Five killed in bus ambush
Five people were killed and five others injured in an attack on a bus in Rumonge commune, southern Bururi province, on Sunday, the Agence burundaise de presse, monitored by the BBC, reported. Local military sources said the attackers fled into the surrounding mountains.
Positive regional response crucial for peace process, analyst warns
A report by Burundi specialist Jan Van Eck, received today by IRIN, warns that if the current attempt at political dialogue in the country fails it is doubtful whether the conflicting parties would ever consider it worthwhile to try negotiations again. The report calls for the urgent removal of obstacles to successful talks, stressing particularly the need for a positive regional response. "At a stage when virtually all Burundi's neighbouring countries (Rwanda, Congo and Uganda), are experiencing seriously deteriorating internal conflict situations - and none of these countries have even started the process of talking or negotiating with their political and/or military opponents - Burundi at the moment is the only country trying to actively find a durable solution to its serious problems through internal and external negotiations," the report says.
SUDAN: Over 26,000 under-fives enrolled in Bahr al-Ghazal feeding programmes
NGOs say a total of 26,263 children under-five have been enrolled in selective feeding programmes in Bahr al-Ghazal, according to WFP's latest report on Sudan. MSF reported that a nutritional survey last week of under-fives in Ajiep, western Bahr al-Ghazal province, indicated a global malnutrition rate of 55 percent, including a severe malnutrition rate of 30 percent. NGOs predict that the number of beneficiaries in feeding programmes is likely to increase to approximately 55,000 as they continue to expand their programmes. WFP also said relief efforts were ongoing throughout Bahr al-Gahzal, especially Gogrial, Aweil East and Tonj which are most affected by the longer hunger gap, due to erratic rains in May and June.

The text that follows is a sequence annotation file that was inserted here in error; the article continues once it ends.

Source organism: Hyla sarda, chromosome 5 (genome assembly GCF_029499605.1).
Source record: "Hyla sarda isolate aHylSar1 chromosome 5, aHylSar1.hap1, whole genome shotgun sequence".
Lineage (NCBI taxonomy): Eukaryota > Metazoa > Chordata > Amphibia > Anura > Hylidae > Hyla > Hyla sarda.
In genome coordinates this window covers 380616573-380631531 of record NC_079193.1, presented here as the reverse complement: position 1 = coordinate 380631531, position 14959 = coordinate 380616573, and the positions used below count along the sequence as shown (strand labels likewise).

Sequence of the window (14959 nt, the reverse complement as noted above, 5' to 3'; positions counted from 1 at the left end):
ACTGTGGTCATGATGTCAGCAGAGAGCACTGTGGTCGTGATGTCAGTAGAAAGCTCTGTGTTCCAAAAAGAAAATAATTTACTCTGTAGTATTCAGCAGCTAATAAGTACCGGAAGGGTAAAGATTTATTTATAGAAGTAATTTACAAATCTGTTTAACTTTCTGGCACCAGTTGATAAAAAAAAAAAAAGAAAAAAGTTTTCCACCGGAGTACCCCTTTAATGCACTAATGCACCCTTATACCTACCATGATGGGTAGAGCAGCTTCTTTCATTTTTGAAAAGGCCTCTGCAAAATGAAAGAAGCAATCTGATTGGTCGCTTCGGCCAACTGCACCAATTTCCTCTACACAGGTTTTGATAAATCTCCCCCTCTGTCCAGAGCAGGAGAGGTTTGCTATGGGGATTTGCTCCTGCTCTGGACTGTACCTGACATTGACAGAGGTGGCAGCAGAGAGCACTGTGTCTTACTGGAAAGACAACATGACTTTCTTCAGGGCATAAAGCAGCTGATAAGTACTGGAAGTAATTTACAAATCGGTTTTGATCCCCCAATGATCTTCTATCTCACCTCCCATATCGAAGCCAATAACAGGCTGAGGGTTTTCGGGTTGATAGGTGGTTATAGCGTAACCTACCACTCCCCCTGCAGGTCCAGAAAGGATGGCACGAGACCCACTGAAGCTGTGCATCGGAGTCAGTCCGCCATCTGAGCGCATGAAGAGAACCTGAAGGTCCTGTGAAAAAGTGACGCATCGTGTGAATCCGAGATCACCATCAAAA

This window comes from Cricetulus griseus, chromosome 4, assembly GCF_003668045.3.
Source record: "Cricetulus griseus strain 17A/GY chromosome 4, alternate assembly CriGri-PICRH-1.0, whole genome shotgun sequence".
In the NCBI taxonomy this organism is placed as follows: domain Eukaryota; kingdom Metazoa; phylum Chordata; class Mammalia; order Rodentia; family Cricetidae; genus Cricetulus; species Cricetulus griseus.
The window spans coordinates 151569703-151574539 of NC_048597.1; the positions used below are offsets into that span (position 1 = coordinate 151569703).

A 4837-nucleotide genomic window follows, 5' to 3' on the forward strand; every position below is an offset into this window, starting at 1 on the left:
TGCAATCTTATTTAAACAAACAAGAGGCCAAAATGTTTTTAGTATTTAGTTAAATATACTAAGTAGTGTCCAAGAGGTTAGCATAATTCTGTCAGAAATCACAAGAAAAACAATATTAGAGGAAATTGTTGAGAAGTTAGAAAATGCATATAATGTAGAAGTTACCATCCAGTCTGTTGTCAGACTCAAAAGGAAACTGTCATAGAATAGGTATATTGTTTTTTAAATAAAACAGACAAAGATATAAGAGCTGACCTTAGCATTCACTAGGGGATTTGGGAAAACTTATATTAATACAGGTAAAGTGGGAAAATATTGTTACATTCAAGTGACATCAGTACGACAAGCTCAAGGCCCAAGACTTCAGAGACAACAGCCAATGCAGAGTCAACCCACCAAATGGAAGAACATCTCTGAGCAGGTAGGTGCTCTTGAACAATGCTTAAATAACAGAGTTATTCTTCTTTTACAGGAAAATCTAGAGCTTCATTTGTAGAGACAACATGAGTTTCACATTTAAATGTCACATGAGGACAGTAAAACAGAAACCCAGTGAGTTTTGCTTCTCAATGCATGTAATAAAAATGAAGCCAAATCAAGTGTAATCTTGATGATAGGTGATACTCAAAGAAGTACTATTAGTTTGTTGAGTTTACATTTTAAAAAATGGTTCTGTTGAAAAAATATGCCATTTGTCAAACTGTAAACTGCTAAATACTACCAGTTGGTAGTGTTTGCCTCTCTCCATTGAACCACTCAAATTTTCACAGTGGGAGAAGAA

KENYA: IFRC appeal to support Red Cross assistance programme to bomb victms
The International Federation of Red Cross and Red Crescent Societies has launched an appeal for 845,000 Swiss francs to support a Kenya Red Cross programme of medical and social assistance in the aftermath of this month's bomb blast. The programme is backed by the IFRC. Over 250 people were killed and more than 5,000 injured by the explosion. IFRC says 1,000 people will be helped over a period of 12 months.
Nairobi, 26 August 1998, 14:15 gmt
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Date: Wed, 26 Aug 1998 17:11:15 +0300 (GMT+0300) From: IRIN - Central and Eastern Africa <email@example.com> Subject: Central and Eastern Africa: IRIN Update 488 for 26 Aug 1998.8.26
Editor: Dr. Ali B. Ali-Dinar, Ph.D